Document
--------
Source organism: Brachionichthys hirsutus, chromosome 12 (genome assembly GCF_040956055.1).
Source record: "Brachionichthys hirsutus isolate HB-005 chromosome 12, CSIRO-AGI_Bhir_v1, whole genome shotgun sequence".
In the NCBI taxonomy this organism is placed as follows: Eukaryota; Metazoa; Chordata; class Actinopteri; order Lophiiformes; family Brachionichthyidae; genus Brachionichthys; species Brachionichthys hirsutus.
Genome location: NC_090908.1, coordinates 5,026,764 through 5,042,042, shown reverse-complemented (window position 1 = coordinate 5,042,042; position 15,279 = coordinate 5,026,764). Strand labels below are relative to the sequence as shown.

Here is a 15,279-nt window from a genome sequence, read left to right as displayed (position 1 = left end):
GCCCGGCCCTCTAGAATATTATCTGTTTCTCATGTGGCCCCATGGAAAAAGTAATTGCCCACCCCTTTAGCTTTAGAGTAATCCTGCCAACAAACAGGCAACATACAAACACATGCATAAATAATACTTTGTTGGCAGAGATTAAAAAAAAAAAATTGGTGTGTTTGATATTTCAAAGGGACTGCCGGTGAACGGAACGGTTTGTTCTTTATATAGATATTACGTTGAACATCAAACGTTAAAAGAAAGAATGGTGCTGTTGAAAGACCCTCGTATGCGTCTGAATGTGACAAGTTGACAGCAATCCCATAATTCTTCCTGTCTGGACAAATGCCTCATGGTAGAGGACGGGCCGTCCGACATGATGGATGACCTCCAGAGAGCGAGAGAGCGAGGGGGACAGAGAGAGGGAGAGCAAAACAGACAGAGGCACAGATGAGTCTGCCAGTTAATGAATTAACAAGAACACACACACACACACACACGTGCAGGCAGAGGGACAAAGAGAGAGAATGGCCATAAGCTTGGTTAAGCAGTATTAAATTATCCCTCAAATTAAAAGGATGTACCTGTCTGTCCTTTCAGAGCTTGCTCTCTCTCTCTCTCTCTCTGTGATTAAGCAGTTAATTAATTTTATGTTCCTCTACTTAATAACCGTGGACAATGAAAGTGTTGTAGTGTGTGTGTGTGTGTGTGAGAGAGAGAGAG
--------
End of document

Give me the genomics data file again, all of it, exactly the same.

Source organism: Brachionichthys hirsutus, chromosome 12 (genome assembly GCF_040956055.1).
Source record: "Brachionichthys hirsutus isolate HB-005 chromosome 12, CSIRO-AGI_Bhir_v1, whole genome shotgun sequence".
In the NCBI taxonomy this organism is placed as follows: Eukaryota; Metazoa; Chordata; class Actinopteri; order Lophiiformes; family Brachionichthyidae; genus Brachionichthys; species Brachionichthys hirsutus.
Genome location: NC_090908.1, coordinates 5,026,764 through 5,042,042, shown reverse-complemented (window position 1 = coordinate 5,042,042; position 15,279 = coordinate 5,026,764). Strand labels below are relative to the sequence as shown.

Here is a 15,279-nt window from a genome sequence, read left to right as displayed (position 1 = left end):
GCCCGGCCCTCTAGAATATTATCTGTTTCTCATGTGGCCCCATGGAAAAAGTAATTGCCCACCCCTTTAGCTTTAGAGTAATCCTGCCAACAAACAGGCAACATACAAACACATGCATAAATAATACTTTGTTGGCAGAGATTAAAAAAAAAAAATTGGTGTGTTTGATATTTCAAAGGGACTGCCGGTGAACGGAACGGTTTGTTCTTTATATAGATATTACGTTGAACATCAAACGTTAAAAGAAAGAATGGTGCTGTTGAAAGACCCTCGTATGCGTCTGAATGTGACAAGTTGACAGCAATCCCATAATTCTTCCTGTCTGGACAAATGCCTCATGGTAGAGGACGGGCCGTCCGACATGATGGATGACCTCCAGAGAGCGAGAGAGCGAGGGGGACAGAGAGAGGGAGAGCAAAACAGACAGAGGCACAGATGAGTCTGCCAGTTAATGAATTAACAAGAACACACACACACACACACACGTGCAGGCAGAGGGACAAAGAGAGAGAATGGCCATAAGCTTGGTTAAGCAGTATTAAATTATCCCTCAAATTAAAAGGATGTACCTGTCTGTCCTTTCAGAGCTTGCTCTCTCTCTCTCTCTCTCTGTGATTAAGCAGTTAATTAATTTTATGTTCCTCTACTTAATAACCGTGGACAATGAAAGTGTTGTAGTGTGTGTGTGTGTGTGTGAGAGAGAGAGAG